There is a great deal of difference between the terms “refugee” and “migrant”.
The 1951 Refugee Convention, negotiated after World War II, defines a refugee as a person who, “owing to a well-founded fear of being persecuted for reasons of race, religion, nationality, membership of a particular social group or political opinion, is outside the country of his nationality, and is unable to, or owing to such fear, is unwilling to avail himself of the protection of that country.”
According to the United Nations High Commissioner for Refugees (UNHCR), refugees are persons running away from armed conflict or persecution in their home country. Because of the danger in the refugee’s home country, he or she is forced to flee to a neighbouring country.
The situation of the refugee is often so dangerous and intolerable that they cross national borders by foot, or boat, without an entry permit, sometimes without passports and other required documents, to seek safety in nearby countries. Thus they become internationally recognized as “refugees” with access to assistance from Governments, UNHCR, and other organizations. They are so recognized because it is too dangerous for them to return home, and they need sanctuary elsewhere. These are people who cannot be denied entry without deadly consequences.
Refugees are entitled to basic protections under the 1951 convention and other international agreements. By law, refugees cannot be sent back to countries where their lives would be in danger.
The protection of refugees has many aspects. These include safety from being returned to the dangers they have fled and steps to ensure that their basic human rights are respected to allow them to live in dignity and safety while helping them to find a long-term solution. The country receiving the refugee assumes the responsibility for this protection. UNHCR therefore works closely with governments, advising and supporting them as needed to carry out their responsibilities. During the partition of India in 1947, 6 million Hindu and Sikh refugees fled newly formed Pakistan, abandoning their assets, homes, friends and sometimes family, and resettled in India. The responsibility of rehabilitating refugees was borne by the Indian government. Many refugees suffered the trauma of poverty, through the loss of their homes and their assets.
Briefly, a refugee is a person who has fled his or her country to escape war or persecution, and can prove it.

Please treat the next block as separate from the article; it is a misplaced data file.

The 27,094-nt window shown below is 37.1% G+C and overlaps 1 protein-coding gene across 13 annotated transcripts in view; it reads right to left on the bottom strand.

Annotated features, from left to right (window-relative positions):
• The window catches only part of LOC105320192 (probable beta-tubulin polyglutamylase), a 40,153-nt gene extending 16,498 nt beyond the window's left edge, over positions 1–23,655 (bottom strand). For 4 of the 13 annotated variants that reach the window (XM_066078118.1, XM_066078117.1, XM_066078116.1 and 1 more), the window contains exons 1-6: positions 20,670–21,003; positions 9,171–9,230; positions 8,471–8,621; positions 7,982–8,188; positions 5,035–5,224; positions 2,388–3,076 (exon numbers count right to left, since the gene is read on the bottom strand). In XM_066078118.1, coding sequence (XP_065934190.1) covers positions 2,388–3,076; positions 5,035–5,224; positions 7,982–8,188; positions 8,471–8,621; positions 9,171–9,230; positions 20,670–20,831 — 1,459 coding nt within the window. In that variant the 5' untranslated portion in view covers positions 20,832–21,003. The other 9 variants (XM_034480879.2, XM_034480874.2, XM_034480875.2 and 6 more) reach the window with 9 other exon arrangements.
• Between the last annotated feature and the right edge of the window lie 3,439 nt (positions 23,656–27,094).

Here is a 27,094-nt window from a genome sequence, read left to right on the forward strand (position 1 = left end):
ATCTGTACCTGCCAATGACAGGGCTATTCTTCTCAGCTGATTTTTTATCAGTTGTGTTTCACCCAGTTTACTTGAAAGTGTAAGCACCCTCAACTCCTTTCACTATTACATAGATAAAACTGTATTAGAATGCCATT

On the other hand, migrants choose to move to improve their lives by finding work, reunite with families, or for a better life. A migrant can always return to his homeland if he/she finds that the new life is not what he/she expected. They can at any time visit their friends and relatives in their homeland. Migrants do research before making the move to another country. They study the language and culture of the selected country, apply for jobs, and get proper entry documents to move to the country of their choice. Anyone moving from one country to another is considered a migrant unless he or she is specifically fleeing war or persecution. Migrants may be fleeing dire poverty, or may be well-off and merely seeking better opportunities.
Countries are free to deport migrants who arrive without legal papers or for any other reason such as criminal activities, which they cannot do with refugees under the 1951 convention. For individual governments, this distinction is important. Countries deal with migrants under their own immigration laws and processes.
Interchanging the two terms takes attention away from the specific legal protections refugees require. We need to treat all human beings with respect and dignity. We need to ensure that the human rights of migrants and refugees are respected equally. At the same time, we also need to provide an appropriate legal response for refugees, because of their particular predicament.
Consider the case of the Pacific islands of Kiribati and Tuvalu and the Indian Ocean islands of The Maldives. Forecasts have led experts to warn that due to rising sea levels the island countries of Kiribati, located in the central Pacific about 2,500 miles southwest of Hawaii, and the Maldives, in the Indian Ocean, could disappear within the next 30 to 60 years. The nation of Tuvalu, sited midway between Australia and Hawaii, could be gone in the next 50 years. Entire populations of these islands will have to relocate to another country. Would you call them refugees or migrants?